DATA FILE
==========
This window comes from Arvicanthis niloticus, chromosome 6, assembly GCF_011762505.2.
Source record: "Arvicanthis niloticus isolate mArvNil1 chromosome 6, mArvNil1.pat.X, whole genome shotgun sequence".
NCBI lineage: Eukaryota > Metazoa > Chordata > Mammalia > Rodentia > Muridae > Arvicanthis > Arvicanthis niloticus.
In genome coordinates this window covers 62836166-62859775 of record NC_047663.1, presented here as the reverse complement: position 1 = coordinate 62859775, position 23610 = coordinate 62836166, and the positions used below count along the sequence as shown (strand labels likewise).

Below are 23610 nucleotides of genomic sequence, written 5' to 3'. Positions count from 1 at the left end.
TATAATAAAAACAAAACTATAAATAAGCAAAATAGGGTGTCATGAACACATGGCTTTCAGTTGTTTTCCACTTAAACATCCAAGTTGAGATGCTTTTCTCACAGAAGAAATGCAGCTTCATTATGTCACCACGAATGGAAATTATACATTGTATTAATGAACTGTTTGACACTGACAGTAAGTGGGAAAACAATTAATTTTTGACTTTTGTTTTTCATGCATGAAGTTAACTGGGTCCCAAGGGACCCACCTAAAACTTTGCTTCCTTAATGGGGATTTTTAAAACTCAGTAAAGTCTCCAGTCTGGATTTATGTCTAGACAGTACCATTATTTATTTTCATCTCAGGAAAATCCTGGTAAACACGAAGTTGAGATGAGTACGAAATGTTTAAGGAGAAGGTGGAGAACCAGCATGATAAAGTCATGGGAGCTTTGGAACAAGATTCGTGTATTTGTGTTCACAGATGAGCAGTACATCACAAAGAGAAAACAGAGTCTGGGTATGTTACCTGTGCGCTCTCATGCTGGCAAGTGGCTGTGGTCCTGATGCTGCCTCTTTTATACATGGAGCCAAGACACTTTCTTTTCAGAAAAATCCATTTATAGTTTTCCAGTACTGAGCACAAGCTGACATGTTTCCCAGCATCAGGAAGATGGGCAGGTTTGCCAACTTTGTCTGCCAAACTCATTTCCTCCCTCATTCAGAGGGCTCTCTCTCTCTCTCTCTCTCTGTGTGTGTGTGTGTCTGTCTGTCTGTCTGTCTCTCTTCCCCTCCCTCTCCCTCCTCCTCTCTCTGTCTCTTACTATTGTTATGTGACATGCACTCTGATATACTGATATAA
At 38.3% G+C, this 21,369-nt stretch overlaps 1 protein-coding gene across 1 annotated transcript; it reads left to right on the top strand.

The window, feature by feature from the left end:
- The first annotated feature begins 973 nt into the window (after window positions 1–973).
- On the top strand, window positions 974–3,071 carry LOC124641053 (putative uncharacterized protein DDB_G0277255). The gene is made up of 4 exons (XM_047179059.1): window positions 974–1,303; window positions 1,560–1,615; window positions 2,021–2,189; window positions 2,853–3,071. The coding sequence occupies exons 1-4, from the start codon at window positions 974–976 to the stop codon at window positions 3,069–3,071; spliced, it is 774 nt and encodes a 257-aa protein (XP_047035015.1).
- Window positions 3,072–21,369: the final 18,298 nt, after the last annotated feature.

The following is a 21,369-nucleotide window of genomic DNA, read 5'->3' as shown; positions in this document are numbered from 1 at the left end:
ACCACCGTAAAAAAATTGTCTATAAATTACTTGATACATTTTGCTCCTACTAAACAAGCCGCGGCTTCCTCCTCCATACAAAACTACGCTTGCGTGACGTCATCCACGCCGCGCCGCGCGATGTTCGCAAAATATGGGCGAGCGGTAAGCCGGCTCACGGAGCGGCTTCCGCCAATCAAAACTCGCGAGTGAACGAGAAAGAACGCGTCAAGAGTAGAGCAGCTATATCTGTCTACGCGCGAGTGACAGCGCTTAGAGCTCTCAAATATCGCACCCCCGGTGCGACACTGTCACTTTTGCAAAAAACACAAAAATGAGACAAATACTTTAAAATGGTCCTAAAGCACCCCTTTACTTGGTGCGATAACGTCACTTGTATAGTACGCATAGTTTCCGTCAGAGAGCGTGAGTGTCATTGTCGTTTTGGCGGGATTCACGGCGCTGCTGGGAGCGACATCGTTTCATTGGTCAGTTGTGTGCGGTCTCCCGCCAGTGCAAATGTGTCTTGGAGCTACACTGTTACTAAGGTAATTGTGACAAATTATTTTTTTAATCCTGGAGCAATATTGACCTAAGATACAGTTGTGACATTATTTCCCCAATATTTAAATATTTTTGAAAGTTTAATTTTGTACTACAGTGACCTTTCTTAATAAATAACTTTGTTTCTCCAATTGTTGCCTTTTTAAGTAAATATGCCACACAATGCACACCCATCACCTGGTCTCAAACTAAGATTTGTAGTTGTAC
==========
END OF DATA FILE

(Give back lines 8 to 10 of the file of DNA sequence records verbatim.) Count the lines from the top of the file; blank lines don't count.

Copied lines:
The window, feature by feature from the left end:
- The first annotated feature begins 973 nt into the window (after window positions 1–973).
- On the top strand, window positions 974–3,071 carry LOC124641053 (putative uncharacterized protein DDB_G0277255). The gene is made up of 4 exons (XM_047179059.1): window positions 974–1,303; window positions 1,560–1,615; window positions 2,021–2,189; window positions 2,853–3,071. The coding sequence occupies exons 1-4, from the start codon at window positions 974–976 to the stop codon at window positions 3,069–3,071; spliced, it is 774 nt and encodes a 257-aa protein (XP_047035015.1).